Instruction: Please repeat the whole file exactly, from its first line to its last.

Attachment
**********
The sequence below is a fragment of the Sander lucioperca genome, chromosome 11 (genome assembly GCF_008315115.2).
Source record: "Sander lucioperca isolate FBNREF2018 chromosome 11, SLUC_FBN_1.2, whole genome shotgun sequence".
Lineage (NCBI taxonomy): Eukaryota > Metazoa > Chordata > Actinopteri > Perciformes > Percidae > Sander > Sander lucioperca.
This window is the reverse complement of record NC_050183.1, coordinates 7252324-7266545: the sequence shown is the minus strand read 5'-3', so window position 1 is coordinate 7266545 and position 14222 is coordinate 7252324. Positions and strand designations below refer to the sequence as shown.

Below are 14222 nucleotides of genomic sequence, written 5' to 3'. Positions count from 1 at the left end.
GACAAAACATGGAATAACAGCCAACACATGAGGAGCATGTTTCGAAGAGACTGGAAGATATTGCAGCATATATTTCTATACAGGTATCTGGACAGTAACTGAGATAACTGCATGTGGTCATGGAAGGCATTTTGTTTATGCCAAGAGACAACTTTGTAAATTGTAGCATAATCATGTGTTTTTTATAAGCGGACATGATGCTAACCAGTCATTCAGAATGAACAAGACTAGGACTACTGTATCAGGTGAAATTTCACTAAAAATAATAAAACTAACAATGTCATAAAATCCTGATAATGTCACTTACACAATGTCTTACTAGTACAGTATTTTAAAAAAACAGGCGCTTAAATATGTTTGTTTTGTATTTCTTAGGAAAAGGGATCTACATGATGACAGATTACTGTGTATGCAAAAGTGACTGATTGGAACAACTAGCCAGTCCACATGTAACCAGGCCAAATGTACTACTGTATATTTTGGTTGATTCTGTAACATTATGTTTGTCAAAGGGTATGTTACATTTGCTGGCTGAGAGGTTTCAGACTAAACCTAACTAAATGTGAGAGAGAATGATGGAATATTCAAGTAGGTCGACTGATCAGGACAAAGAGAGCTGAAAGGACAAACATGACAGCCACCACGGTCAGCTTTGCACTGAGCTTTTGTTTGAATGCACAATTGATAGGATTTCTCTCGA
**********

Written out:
The sequence below is a fragment of the Sander lucioperca genome, chromosome 11 (genome assembly GCF_008315115.2).
Source record: "Sander lucioperca isolate FBNREF2018 chromosome 11, SLUC_FBN_1.2, whole genome shotgun sequence".
Lineage (NCBI taxonomy): Eukaryota > Metazoa > Chordata > Actinopteri > Perciformes > Percidae > Sander > Sander lucioperca.
This window is the reverse complement of record NC_050183.1, coordinates 7252324-7266545: the sequence shown is the minus strand read 5'-3', so window position 1 is coordinate 7266545 and position 14222 is coordinate 7252324. Positions and strand designations below refer to the sequence as shown.

Below are 14222 nucleotides of genomic sequence, written 5' to 3'. Positions count from 1 at the left end.
GACAAAACATGGAATAACAGCCAACACATGAGGAGCATGTTTCGAAGAGACTGGAAGATATTGCAGCATATATTTCTATACAGGTATCTGGACAGTAACTGAGATAACTGCATGTGGTCATGGAAGGCATTTTGTTTATGCCAAGAGACAACTTTGTAAATTGTAGCATAATCATGTGTTTTTTATAAGCGGACATGATGCTAACCAGTCATTCAGAATGAACAAGACTAGGACTACTGTATCAGGTGAAATTTCACTAAAAATAATAAAACTAACAATGTCATAAAATCCTGATAATGTCACTTACACAATGTCTTACTAGTACAGTATTTTAAAAAAACAGGCGCTTAAATATGTTTGTTTTGTATTTCTTAGGAAAAGGGATCTACATGATGACAGATTACTGTGTATGCAAAAGTGACTGATTGGAACAACTAGCCAGTCCACATGTAACCAGGCCAAATGTACTACTGTATATTTTGGTTGATTCTGTAACATTATGTTTGTCAAAGGGTATGTTACATTTGCTGGCTGAGAGGTTTCAGACTAAACCTAACTAAATGTGAGAGAGAATGATGGAATATTCAAGTAGGTCGACTGATCAGGACAAAGAGAGCTGAAAGGACAAACATGACAGCCACCACGGTCAGCTTTGCACTGAGCTTTTGTTTGAATGCACAATTGATAGGATTTCTCTCGA